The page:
Hi Dr. Epstein.
I had an FUE procedure (800 grafts) in October of 2008 with a respectable doctor. The donor site healed well, but I have seen absolutely no growth in the recipient area, which was my frontal hairline. In fact, I have seen additional hair loss in that exact area since the procedure. It actually looked better after the surgery for about a month, but then it all seemed to fall out (I didn’t actually see any many hairs fall out). No growth and additional hair loss has made it look worse than before the procedure. The doctor initally told me that I’d see growth in 3-4 months at the absolute most, but I’m now at the 5 month mark and like I said, no new hair and a lot fewer old ones in the recipient area. Is it possible the recipient area was traumatized during the procedure, killing the hair follicles in that area? Not sure if it matters, but I’m a male in my early 40s with fairly thick, dark hair. Just the front was thinning a bit.
My question is if it’s possible that the transplant did not work and possibly caused more damage to the recipient area. My doctor insists that this is impossible and that it just takes time, everyone is different, etc. However, everyone I know who have had the procedure has seen growth in 3 months or so. I want to stress that the doctor who did the procedure has a great reputation and I know a lot of poeple who have gone to him and were very happy. I’ve never heard of anyone not being happy with his work. Was I just a one in a million case? I wanted to go for a second FUE to fix the problems from the first one, but now I am feeling like it won’t work. Is this something you would be able to fix with a second FUE? Any thoughts or advice would be greatly appreciated.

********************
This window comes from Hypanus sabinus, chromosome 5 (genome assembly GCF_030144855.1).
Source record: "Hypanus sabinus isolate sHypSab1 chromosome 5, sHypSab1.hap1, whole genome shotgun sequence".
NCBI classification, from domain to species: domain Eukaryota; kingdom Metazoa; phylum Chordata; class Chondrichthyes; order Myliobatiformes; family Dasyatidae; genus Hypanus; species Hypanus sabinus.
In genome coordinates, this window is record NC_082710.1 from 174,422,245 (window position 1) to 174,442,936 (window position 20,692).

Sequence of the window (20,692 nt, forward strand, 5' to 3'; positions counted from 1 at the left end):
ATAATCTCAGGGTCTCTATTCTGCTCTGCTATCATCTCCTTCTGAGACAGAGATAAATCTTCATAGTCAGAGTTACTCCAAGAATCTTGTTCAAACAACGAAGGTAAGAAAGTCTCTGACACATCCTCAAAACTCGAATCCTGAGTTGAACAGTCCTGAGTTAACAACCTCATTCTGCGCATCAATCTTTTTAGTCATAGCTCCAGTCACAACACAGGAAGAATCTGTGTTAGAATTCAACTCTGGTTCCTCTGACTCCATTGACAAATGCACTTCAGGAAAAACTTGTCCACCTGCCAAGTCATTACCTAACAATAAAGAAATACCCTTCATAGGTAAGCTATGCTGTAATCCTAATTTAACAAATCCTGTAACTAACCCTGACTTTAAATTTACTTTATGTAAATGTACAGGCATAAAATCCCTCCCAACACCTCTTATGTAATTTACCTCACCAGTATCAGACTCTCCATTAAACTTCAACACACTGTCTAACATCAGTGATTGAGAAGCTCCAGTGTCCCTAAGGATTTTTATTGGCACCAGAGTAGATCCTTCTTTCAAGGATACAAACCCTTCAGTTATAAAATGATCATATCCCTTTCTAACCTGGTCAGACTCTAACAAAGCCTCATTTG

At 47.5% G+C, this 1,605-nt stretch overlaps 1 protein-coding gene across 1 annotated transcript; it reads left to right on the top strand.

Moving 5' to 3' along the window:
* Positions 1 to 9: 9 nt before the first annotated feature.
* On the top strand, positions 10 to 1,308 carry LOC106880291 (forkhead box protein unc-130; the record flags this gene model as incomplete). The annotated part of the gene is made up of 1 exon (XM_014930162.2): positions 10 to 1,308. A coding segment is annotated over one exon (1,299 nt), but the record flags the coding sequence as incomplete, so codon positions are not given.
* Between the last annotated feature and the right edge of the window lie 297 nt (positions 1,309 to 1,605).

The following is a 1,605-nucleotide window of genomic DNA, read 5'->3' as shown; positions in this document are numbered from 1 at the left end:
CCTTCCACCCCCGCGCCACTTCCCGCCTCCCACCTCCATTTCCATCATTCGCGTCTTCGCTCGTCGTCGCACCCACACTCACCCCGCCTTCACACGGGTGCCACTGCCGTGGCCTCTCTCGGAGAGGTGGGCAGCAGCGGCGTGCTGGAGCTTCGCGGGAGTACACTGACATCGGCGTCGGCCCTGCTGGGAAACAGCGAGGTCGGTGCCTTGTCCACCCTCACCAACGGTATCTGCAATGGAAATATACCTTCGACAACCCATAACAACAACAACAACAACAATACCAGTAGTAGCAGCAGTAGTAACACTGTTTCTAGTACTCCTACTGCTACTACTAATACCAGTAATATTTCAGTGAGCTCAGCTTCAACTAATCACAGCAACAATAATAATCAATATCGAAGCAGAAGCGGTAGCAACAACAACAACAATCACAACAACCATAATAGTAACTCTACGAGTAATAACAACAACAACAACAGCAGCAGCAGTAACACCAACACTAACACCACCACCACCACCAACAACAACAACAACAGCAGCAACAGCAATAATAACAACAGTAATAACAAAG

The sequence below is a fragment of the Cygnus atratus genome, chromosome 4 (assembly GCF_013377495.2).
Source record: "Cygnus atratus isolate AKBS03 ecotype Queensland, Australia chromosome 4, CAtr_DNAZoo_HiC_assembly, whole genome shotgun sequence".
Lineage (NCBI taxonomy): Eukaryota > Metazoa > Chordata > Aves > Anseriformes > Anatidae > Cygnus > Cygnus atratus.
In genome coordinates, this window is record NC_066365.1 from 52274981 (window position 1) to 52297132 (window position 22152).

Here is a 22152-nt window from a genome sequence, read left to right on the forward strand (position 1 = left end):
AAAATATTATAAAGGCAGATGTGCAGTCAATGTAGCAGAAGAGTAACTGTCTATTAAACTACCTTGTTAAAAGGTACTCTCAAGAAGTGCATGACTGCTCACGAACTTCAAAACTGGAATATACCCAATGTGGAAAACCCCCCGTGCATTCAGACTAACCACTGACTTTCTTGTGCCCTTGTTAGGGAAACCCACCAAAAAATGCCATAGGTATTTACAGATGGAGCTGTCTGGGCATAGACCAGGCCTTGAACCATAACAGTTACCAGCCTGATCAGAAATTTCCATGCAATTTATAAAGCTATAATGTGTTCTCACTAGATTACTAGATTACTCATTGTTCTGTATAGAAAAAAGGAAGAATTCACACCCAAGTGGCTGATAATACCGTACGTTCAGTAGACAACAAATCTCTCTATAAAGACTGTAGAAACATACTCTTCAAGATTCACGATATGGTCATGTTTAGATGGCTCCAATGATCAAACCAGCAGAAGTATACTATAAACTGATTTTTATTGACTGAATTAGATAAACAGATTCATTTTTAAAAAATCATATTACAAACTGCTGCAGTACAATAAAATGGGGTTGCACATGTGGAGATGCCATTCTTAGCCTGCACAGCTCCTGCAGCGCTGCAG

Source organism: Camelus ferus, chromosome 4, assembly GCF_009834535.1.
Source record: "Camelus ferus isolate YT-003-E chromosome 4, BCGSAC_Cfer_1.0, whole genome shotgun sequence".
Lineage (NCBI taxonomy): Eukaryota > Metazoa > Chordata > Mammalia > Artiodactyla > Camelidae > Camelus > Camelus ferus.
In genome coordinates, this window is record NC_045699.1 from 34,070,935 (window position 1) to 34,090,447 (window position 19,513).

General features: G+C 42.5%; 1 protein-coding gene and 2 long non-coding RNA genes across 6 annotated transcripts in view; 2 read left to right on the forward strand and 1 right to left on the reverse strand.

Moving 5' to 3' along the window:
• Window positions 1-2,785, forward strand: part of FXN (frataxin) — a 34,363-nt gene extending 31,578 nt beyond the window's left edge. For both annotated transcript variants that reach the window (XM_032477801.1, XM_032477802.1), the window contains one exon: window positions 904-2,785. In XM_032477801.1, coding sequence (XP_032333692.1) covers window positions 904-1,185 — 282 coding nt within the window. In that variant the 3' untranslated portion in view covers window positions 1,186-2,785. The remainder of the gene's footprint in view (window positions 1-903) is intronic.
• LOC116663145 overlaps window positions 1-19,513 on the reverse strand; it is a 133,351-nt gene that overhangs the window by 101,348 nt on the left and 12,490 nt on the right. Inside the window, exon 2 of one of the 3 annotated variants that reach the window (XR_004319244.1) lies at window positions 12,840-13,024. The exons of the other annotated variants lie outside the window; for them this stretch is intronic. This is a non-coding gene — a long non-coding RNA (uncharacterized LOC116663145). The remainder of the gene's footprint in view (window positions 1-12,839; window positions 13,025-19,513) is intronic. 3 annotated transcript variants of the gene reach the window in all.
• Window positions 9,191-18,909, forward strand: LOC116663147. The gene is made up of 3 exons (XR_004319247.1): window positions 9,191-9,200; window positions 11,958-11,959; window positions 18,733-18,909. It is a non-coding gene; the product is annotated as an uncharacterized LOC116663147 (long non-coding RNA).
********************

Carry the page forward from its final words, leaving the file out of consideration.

While most patients do experience some growth at 3 to 4 months, it is not that unusual to have delayed growth of as long as 8 to 10 months. This delayed growth phenomenon is especially true with FUE, in which it is not uncommon to have growth not start until 4 to 6 months.
Be patient, and trust your doctor.
Posted by Jeffrey S. Epstein, MD, FACS